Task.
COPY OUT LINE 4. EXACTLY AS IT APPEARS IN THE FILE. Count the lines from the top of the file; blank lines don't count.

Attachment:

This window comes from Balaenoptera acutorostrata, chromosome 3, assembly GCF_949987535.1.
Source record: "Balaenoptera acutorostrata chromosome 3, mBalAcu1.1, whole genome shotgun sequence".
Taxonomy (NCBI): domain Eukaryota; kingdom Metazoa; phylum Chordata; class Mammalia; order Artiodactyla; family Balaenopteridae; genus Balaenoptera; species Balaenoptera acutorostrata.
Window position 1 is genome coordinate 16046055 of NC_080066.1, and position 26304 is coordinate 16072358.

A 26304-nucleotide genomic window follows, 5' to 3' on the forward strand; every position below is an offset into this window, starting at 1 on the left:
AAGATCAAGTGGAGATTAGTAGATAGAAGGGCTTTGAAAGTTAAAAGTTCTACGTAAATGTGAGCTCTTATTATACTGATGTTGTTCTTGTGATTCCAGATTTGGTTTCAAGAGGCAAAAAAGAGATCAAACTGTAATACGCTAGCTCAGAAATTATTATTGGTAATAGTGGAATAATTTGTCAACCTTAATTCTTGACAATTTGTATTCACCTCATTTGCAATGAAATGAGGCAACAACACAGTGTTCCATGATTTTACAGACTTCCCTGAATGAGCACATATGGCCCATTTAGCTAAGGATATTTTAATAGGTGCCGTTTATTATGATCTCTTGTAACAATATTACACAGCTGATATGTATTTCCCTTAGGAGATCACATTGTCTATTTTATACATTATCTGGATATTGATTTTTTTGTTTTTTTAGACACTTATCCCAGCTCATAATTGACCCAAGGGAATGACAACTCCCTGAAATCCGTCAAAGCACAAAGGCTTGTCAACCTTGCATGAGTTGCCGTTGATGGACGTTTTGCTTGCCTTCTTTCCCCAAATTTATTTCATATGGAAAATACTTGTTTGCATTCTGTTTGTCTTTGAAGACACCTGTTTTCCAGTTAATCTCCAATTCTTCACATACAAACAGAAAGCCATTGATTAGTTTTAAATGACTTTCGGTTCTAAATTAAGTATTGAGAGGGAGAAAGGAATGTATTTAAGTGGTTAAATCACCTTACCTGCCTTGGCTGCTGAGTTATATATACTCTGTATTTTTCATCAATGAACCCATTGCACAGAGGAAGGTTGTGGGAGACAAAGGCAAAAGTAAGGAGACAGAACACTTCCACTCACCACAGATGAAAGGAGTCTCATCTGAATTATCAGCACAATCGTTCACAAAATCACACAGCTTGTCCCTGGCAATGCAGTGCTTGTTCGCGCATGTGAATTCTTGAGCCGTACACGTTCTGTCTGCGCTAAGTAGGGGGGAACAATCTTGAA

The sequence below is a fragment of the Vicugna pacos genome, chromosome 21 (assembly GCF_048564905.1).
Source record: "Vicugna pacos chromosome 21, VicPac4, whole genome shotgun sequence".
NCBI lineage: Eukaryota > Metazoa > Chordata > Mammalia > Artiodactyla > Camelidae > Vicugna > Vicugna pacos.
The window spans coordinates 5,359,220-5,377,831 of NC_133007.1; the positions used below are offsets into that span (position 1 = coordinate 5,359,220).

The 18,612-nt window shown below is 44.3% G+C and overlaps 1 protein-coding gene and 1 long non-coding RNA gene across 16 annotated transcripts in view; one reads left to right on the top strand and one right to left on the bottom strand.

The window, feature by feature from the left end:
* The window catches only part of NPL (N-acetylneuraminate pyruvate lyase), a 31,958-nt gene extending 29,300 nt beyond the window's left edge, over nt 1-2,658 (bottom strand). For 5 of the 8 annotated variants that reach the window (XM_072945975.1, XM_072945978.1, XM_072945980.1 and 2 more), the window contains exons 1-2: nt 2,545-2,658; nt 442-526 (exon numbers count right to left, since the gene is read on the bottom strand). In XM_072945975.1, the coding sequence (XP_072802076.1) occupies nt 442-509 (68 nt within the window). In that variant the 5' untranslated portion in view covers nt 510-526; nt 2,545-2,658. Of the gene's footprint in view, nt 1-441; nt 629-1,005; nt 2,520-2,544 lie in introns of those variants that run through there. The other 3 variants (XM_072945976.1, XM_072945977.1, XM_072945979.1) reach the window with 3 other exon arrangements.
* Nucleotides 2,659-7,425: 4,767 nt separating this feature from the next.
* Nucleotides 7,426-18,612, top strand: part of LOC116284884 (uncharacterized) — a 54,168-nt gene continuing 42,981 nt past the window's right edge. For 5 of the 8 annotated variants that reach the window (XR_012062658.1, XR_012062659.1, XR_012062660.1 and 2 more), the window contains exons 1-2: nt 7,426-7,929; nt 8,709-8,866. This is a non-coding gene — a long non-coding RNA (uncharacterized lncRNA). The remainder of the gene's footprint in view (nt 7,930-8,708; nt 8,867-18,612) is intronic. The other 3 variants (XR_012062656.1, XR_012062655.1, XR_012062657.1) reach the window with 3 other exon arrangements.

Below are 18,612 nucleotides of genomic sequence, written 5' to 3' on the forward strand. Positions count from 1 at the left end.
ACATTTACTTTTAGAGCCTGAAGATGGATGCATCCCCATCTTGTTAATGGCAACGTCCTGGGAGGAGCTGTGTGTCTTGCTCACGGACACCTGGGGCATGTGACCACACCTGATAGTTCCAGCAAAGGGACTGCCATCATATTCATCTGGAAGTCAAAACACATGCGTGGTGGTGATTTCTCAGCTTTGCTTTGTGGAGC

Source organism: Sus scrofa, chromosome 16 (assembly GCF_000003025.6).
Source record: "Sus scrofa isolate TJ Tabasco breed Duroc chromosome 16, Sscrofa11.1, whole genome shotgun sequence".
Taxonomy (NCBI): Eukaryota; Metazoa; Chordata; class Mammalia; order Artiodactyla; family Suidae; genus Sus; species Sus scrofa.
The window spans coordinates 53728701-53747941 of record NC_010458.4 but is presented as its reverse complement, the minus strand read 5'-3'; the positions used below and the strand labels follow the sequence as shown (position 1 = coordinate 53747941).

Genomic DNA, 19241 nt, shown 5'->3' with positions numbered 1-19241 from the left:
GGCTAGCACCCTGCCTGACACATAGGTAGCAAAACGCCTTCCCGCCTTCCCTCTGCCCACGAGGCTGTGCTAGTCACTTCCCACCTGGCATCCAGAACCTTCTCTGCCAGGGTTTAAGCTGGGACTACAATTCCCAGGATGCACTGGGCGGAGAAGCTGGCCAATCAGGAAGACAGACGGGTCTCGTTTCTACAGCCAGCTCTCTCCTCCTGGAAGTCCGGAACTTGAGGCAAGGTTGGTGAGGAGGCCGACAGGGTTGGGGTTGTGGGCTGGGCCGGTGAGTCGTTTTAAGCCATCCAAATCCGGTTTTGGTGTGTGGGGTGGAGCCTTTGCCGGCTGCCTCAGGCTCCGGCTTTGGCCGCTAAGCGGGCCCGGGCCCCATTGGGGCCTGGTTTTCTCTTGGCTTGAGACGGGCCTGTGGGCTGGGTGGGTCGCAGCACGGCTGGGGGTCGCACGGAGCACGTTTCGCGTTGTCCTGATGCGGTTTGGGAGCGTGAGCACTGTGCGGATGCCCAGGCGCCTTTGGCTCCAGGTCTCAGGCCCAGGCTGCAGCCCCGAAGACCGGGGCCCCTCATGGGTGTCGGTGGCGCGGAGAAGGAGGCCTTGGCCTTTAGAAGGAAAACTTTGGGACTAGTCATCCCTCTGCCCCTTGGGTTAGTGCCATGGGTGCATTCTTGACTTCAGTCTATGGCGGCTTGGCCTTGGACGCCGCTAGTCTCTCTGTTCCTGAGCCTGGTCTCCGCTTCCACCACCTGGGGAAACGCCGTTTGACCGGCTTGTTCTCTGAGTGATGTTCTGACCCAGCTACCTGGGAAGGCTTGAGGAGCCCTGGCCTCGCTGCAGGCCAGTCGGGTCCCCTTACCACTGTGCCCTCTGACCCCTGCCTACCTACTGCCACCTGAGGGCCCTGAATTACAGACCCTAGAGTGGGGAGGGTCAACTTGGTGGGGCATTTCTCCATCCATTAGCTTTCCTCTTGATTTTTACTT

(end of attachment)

Window position 1 is genome coordinate 16046055 of NC_080066.1, and position 26304 is coordinate 16072358.